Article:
Cause you know “we” are all good people and will not look unless there is a crime going on, right? So all these “good” government people will not mind us having this access, right??

      1. If Apple’s iPhones had a back door, where would Hillary & friends get their secret emails which she needs? Uh Oh.

        What smart phone would be used by any F500 company if it was known back doors were in the iPhone?

        Hey, Moto can start making their flip phones again!

    2. Murder victims were not killed by Apple’s encryption of their products. This is very simple, users deserve privacy of their data and a few tragic cases of violence towards people does not justify compromising the privacy of hundreds of millions of users.

  1. The NYT have been boot-licking sycophants for big government ever since Walter Duranty got a Pulitzer prize for shitting Stalin’s party line onto their pages.

    -jcr

  2. “Apple will not perform iOS data extractions in response to government search warrants because the files to be extracted are protected by an encryption key that is tied to the user’s passcode, which Apple does not possess”.. I guess the question is if Apple is provided the user’s passcode they CAN and will perform an iOS data extraction in response to a search warrant?

    1. Your point/question is moot. If law enforcement has the passcode, there is no reason for Apple to decrypt anything, as the law enforcement agency already has full access.

      1. I have noted that the passcode is tied to the encryption key and is not the encryption key itself. As such there could be other encryption processes in place for which decryption can only be performed by Apple in the OS beyond the permissions a user may have on the device. Law enforcement also has limited resources so if Apple’s only reason for not complying is a user’s passcode, would it not be reasonable for Apple to be required provide any needed assistance given the passcode?

        1. Yes, Apple doesn’t have the passcode and neither do the authorities wanting Apple do decrypt the data on the iOS devices. Xennes1170, it is literally an impossible task they are asking Apple to do. Unless the owner of the device is willing to divulge his personal passcode, or to supply his fingerprint if the device has not been turned off in 48 hours, then there is no way ANYONE can decipher those data in any time in which this universe would still be existing. The passcode is entangled with the devices UUID which is then used for the key for the encryption. That key is a very large key. . .

          Since Apple allows you to use every one of the characters accessible from the keyboard and your passcode can be 256 characters in size, your key can be ridiculously large.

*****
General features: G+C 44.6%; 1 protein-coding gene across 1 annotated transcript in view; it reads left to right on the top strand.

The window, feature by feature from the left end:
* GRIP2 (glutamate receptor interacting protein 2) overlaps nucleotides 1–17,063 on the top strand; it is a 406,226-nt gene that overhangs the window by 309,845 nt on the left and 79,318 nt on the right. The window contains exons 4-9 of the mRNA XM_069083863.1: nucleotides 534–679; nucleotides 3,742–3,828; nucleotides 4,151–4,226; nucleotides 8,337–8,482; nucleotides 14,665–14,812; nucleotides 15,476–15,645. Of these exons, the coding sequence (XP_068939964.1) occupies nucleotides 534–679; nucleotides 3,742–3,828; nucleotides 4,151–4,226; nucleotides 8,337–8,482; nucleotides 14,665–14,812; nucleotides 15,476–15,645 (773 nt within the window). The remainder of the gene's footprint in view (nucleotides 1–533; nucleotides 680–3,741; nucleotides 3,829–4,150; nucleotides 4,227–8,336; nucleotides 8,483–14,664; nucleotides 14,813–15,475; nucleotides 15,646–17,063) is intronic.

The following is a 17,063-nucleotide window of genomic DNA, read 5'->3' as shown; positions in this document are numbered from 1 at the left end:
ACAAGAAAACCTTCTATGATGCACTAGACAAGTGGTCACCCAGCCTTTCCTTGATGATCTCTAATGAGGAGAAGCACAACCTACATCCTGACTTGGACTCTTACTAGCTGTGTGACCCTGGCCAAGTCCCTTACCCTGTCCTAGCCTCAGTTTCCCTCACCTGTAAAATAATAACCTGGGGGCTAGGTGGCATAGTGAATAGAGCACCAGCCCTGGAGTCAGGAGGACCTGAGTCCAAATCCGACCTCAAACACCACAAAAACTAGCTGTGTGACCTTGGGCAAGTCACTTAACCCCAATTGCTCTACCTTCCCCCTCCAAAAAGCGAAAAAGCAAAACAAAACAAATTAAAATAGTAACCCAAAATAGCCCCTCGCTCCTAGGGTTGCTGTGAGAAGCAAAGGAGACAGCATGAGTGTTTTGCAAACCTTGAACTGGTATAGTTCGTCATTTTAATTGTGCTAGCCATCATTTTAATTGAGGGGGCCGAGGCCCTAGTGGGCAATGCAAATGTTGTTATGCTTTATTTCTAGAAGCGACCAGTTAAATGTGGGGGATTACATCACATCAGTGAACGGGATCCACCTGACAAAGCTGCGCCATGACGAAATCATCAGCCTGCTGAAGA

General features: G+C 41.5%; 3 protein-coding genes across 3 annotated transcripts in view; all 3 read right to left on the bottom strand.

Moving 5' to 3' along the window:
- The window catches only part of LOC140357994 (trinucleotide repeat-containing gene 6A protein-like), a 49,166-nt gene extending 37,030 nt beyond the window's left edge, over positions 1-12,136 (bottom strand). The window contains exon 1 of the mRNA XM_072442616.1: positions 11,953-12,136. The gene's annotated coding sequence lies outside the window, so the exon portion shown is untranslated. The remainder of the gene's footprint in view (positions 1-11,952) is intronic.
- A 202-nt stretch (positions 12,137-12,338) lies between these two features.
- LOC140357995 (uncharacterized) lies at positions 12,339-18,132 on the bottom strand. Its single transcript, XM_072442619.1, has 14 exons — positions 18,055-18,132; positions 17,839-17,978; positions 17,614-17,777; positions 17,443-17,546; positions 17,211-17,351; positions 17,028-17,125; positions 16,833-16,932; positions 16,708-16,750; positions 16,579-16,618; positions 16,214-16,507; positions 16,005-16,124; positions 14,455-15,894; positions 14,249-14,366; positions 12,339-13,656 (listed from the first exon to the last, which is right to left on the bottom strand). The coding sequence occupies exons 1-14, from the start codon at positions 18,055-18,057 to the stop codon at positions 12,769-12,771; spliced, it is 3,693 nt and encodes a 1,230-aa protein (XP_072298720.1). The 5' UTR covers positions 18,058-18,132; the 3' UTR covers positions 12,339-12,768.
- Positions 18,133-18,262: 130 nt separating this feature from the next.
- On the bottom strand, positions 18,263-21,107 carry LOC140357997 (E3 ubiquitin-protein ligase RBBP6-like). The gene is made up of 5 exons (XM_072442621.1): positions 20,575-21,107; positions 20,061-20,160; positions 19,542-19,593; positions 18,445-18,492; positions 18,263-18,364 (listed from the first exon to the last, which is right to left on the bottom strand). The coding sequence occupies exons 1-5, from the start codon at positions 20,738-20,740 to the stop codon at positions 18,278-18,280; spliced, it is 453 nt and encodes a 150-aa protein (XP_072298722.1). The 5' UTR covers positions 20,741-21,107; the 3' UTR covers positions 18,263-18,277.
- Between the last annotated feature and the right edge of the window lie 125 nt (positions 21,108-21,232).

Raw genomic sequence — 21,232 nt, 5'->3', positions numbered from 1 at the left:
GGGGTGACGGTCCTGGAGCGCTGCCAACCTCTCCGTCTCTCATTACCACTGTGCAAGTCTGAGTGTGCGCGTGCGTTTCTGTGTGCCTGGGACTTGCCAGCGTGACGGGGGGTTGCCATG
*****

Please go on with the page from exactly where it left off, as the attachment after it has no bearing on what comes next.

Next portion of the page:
The number of years for just a 16 character passcode after being entangled with the UUID for a supercomputer comparing 50,000 potential passcodes codes every second, scanning the data for intelligible data and then moving on to the next (i.e. brute force), is 5.26 Billion vigintillion (10^195) years! Now it’s possible, if they were VERY lucky, they could hit your passcode next week, but the odds are so extremely low as to be on the level of a grain of ordinary sand spontaneously fissioning and exploding like an Atom bomb. Speed up your supercomputer by a billion times faster. . . and you only drop nine zeros from the number of years. . . making it 10^186 years. . . an insignificant difference for the value of your data.

          1. I’m not sure if you are deliberately misunderstanding me.. If you read my post before the one you replied to you would see that I fixed the condition of the user passcode having been acquired by the authorities and thus available for Apple to use to retrieve any required information. My question then is since Apple states the reason they are unable to comply with assistance in decryption requests is that they don’t have the user passcode and now it and the device is available to them will they comply or refuse the request to assist the proper authorities in retrieving any needed information?

            1. Why would authorities need anyone’s assistance to access data on an iPhone if they already have the passcode? With it, they simply unlock the device.

            2. There may be areas of the phone that authorities do not have the knowledge to access simply because they don’t know it is there to be searched.. This is similar to having the assistance of the guy who did the blueprints of a building. Just because you now have the key doesn’t mean you know where all the standard nooks and crannies are.

            3. I’m also not sure if you are deliberately misunderstanding… If the bad guys (i.e., U.S. or State Gov) HAVE the user passcode AND the device, they don’t NEED Apple’s assistance. They can just log in to the device as the user and read anything they want.

              If the bad guys DON’T have BOTH the device AND the user passcode, hopefully the encryption function is one-way AND device-dependent and there is no feasible way for ANYONE (including Apple) to decrypt the information, even if it is stored on Apple servers.